Writer Wednesday – Steven S. Long

Let’s start with the basics. Who are you?
Tell us (briefly) about you…
I’m Steven S. Long, writer and game designer. I’m in my late 40s and live in Greensboro, NC in a book-filled house along with my cat Persimmon. When I’m not busy writing or reading, I collect antique maps and travel books from the 1920s and ’30s, go for walks, birdwatch, entertain Persimmon, or watch movies in my custom-designed home theater.

…and a bit about what you’ve written…
For most of the past 20 years I’ve worked primarily as a writer/designer in the roleplaying game field — I’ve written or co-written about 200 RPGs or RPG supplements. I’m best known for my work on the HERO System/Champions, but I’ve written for many other games during my career.

In recent years I’ve branched out into writing fiction as well, and am definitely enjoying the new challenge. Fiction uses different “writing muscles” than RPGs, so “exercising” them improves my writing overall.

You can find a full list of my current fiction credits at my website, http://www.stevenslong.com/

And my Author Central page at Amazon has some of my RPG books as well: http://www.amazon.com/Steven-S.-Long/e/B00CA5HF4M

…and what you’re working on right now.
I am currently focused on my first major non-fiction work: Odin, The Viking All-Father, for Osprey Publishing’s “Myths and Legends” series. Given my life-long interest in Norse mythology (see below), it’s been a dream project to work on.

Additionally, I’m working on short stories for several anthologies I’ve been asked to participate in, stretch goal contributions I’m providing for several Kickstarters, and when I can on my major long-term project, Mythic Hero. MH is a book about world mythology for gaming; I’ve been working on it for 2½ years so far and have at least that much more to go.

What are your earliest book-related memories?
Wow, good question. I’m not sure if this is the absolute earliest one, but the most significant, I think, is my memory of pulling D’Aulaires’ Norse Gods and Giants off the bookshelf in my elementary school library and becoming captivated by it. I don’t know for sure what attracted me to it — quite possibly the art, which I still enjoy looking at today — but that led to a life-long interest in mythology, and then Fantasy and Science Fiction. In a sense you can trace my entire career back to that one book.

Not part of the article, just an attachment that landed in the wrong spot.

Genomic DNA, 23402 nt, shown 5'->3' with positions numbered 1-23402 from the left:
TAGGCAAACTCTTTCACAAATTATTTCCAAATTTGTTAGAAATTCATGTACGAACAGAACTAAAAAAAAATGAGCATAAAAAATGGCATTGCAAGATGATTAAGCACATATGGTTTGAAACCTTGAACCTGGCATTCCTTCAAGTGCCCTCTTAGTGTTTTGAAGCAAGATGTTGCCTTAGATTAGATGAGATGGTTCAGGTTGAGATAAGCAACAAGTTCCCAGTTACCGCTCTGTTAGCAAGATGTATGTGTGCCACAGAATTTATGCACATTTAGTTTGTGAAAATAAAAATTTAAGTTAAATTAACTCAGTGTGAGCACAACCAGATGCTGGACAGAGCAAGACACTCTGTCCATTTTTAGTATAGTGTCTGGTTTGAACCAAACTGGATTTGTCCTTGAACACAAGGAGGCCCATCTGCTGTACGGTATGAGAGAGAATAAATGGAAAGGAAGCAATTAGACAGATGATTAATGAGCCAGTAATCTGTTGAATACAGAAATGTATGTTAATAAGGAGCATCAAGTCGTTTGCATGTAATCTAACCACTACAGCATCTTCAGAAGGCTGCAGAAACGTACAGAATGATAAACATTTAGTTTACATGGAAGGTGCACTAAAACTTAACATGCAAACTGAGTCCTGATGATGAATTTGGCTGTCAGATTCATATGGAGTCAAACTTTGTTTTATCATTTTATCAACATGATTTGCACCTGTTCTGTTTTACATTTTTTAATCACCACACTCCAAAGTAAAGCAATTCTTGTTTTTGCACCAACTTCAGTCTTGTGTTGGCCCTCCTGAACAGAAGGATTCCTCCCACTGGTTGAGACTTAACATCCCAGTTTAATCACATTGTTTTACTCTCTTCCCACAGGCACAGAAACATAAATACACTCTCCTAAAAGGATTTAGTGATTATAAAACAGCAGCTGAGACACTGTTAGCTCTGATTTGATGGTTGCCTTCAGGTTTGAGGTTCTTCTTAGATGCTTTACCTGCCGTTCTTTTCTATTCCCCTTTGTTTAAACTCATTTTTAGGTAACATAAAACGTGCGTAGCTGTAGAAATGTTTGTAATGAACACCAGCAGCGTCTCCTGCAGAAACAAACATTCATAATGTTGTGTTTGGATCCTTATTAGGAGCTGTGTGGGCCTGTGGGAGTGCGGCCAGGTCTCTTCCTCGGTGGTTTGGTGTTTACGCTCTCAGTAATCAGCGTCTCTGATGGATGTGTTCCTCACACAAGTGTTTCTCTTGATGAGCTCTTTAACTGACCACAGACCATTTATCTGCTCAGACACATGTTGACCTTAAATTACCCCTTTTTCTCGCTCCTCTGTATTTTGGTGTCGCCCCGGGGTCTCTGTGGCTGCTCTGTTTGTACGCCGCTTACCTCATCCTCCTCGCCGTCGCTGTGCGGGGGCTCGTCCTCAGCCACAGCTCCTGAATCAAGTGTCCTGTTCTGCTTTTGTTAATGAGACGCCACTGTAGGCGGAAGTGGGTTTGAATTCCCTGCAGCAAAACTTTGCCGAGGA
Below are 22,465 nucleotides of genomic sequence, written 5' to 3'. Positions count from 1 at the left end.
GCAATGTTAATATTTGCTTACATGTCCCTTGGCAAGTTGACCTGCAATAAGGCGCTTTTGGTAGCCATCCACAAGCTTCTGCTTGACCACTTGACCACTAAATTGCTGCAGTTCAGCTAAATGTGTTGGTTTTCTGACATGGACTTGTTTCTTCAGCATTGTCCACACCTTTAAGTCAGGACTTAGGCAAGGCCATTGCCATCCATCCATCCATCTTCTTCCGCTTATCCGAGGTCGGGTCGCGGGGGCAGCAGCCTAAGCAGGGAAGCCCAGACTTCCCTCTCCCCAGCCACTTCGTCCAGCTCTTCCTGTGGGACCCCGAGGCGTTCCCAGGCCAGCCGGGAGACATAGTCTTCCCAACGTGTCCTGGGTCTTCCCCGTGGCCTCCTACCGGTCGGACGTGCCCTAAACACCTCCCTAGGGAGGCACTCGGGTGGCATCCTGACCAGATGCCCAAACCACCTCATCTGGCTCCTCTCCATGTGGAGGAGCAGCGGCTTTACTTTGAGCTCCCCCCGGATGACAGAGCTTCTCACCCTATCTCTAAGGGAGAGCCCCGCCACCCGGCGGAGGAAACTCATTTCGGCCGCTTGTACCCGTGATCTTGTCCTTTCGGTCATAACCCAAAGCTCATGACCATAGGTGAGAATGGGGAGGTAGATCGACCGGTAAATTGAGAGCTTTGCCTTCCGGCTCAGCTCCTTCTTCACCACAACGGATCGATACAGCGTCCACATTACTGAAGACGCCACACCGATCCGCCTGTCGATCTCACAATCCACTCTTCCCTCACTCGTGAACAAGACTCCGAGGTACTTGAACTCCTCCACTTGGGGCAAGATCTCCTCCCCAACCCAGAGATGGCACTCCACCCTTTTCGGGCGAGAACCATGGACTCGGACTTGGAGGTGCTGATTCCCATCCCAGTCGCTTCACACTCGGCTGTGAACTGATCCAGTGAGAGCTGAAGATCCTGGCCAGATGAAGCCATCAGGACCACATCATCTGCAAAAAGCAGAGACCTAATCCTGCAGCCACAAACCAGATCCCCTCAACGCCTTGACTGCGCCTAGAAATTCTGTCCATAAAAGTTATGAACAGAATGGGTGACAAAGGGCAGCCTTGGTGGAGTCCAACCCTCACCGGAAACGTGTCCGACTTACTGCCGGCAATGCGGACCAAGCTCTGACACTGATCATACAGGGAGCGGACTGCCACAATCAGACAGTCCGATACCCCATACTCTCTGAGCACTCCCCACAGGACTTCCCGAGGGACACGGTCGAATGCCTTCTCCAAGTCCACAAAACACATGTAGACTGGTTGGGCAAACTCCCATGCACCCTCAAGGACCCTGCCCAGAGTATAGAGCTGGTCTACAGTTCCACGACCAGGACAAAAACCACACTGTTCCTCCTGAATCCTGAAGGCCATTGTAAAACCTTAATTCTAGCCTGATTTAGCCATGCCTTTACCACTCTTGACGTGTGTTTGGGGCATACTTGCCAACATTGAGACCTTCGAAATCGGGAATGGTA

What are your three favorite books?
That’s a tough one! There are so many good books. I’m going to exclude genre fiction from this, because that’s really a separate discussion altogether. 😉 If I absolutely had to pick, I would say: The Yearling, by Marjorie Kinnan Rawlings; King Of The Confessors, by Thomas Hoving; and The Children Of Odin, by Padraic Colum.

For a list of Fantasy fiction I like, see http://www.stevenslong.com/articles/ — though I need to update that list with some of the good stuff I’ve come across in the last couple years. It’s hard to find a Fantasy novel I truly enjoy these days, but every now and then I get lucky. 🙂

How many books to do you read at any given time? What are you reading now?
Excluding anything I’m reading for research purposes, I usually have two or three going at any given time. Often this is because while I’m in the middle of one book, another comes along that takes priority. For example, if I’m published in an anthology, I try to read the rest of the stories in that anthology ASAP in case anyone asks me about it. If a series that I like gets a new book, I often give that priority (though these days I usually wait until a series is done before reading it — saves time).

Currently I’m working my way through several collections of the early short stories of one of my most favorite Fantasy/Science Fiction authors, Jack Vance. I’m eagerly awaiting several books due out later this year, including J.R.R. Tolkien’s translation of Beowulf and the latest Deryni novel from Katherine Kurtz.

Finish this sentence; when I curl up with a book, I ___
…have to be careful not to get attacked by a nap.

To re-read or not to re-read that is the question.
You have to re-read good books, there’s no question about it! I re-read some light favorites pretty much every year. I think re-reading is important not only for the sheer fun of it, but because a book that appeals to you often does so on multiple levels, and you don’t always catch everything on one read-through. For example, I’ve read Gene Wolfe’s Book Of The New Sun quadrilogy at least half a dozen times, and I’m certain that I’m still missing cool things in it.